3. Snacks (including water enhancers)
I've already covered snacks in a whole other post of this five-part series, but I have to emphasize its importance by listing it here again.


Spend $60 for a day pass and reap the benefits of your airline's club. Snacks, drinks, alcoholic beverages, strong wi-fi, clean restrooms and in some cases, showers and live entertainment.

4. Toiletry bag

You don't want to be caught in the middle of nowhere looking like "Who shot John?" and the horse he rode in on. You want to be as liquored up and lacqured down as possible. These items are the absolute bare minimum that should be in your personal bag. Anything else is probably extra. Also, everyone's travel comfort level is different, so keep that in mind if you're packing for other passengers in your group.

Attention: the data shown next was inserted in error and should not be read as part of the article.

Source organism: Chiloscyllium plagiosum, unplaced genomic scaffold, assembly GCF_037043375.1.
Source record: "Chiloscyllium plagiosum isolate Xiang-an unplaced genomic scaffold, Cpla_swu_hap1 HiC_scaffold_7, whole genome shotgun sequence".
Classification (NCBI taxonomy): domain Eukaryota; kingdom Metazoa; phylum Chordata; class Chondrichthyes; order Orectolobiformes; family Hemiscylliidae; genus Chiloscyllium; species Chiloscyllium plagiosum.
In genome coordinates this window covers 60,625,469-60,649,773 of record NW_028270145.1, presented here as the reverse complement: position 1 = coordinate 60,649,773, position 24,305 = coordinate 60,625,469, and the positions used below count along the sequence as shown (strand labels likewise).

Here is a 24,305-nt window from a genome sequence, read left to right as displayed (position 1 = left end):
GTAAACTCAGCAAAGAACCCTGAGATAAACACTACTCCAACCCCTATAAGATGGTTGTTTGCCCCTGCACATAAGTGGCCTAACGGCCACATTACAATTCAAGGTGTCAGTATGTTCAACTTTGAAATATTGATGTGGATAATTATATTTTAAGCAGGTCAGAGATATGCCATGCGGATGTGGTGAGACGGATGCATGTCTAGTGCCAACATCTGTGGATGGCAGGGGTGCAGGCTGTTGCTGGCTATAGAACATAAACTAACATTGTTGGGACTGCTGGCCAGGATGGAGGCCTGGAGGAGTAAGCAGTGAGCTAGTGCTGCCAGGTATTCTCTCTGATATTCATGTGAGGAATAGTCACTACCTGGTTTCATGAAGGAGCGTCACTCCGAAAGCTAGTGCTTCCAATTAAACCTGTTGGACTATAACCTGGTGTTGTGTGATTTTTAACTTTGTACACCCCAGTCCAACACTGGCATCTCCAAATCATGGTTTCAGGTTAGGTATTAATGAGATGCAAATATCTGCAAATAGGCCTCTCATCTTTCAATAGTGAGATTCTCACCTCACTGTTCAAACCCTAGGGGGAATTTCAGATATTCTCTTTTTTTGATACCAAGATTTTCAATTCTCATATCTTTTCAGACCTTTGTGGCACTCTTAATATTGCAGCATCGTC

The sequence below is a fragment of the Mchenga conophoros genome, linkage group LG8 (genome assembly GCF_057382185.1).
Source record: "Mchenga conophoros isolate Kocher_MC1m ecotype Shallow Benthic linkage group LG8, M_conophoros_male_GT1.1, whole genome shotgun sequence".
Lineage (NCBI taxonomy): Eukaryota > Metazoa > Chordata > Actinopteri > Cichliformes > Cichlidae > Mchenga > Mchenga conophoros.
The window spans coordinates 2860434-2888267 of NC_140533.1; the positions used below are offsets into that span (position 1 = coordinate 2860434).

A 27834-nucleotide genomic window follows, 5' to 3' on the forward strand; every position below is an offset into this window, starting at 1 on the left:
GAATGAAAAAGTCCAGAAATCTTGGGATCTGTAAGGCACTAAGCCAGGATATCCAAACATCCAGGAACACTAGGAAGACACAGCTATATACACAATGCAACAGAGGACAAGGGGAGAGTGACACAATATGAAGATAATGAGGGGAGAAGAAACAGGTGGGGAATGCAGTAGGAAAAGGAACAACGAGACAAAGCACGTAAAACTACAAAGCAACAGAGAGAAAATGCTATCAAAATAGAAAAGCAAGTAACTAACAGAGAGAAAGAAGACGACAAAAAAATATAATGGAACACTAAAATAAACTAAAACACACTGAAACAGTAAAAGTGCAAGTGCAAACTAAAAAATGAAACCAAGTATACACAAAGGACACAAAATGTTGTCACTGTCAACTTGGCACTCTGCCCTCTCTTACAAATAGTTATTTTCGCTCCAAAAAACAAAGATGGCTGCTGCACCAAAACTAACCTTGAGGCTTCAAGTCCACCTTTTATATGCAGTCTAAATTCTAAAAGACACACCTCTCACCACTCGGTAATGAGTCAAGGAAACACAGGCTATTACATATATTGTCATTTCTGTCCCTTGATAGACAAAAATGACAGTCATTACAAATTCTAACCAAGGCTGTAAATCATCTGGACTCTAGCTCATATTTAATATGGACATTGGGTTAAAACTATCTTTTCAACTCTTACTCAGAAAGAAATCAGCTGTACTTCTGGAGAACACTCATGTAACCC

• deodorant
  • earphones
  • device of choice (phone, Kindle, iPad) 
  • book, magazine, suduku/crossword
  • writing implement
  • international adaptor
  • credit/atm/debit card
  • passport/ID
  • lotion/oil
  • personal wipes
  • a few dollars and some change

Be smiling when you land with all of the tips presentend here & throughout the 5-Part Nik Snacks Travel Series

5. Flight outfit: pants/shorts, shoes, shirt, jacket WITH pockets
While you want to be comfortable, you also want to look as polished and put together as you can be. Because flight travel takes us out of our element and can potentially bring out the worst in us, looking the part can get us into the right frame of mind. Compression leggings and compression socks are becoming popular although their function transcends fashion. Prevent blood clots and DVT by wearing them.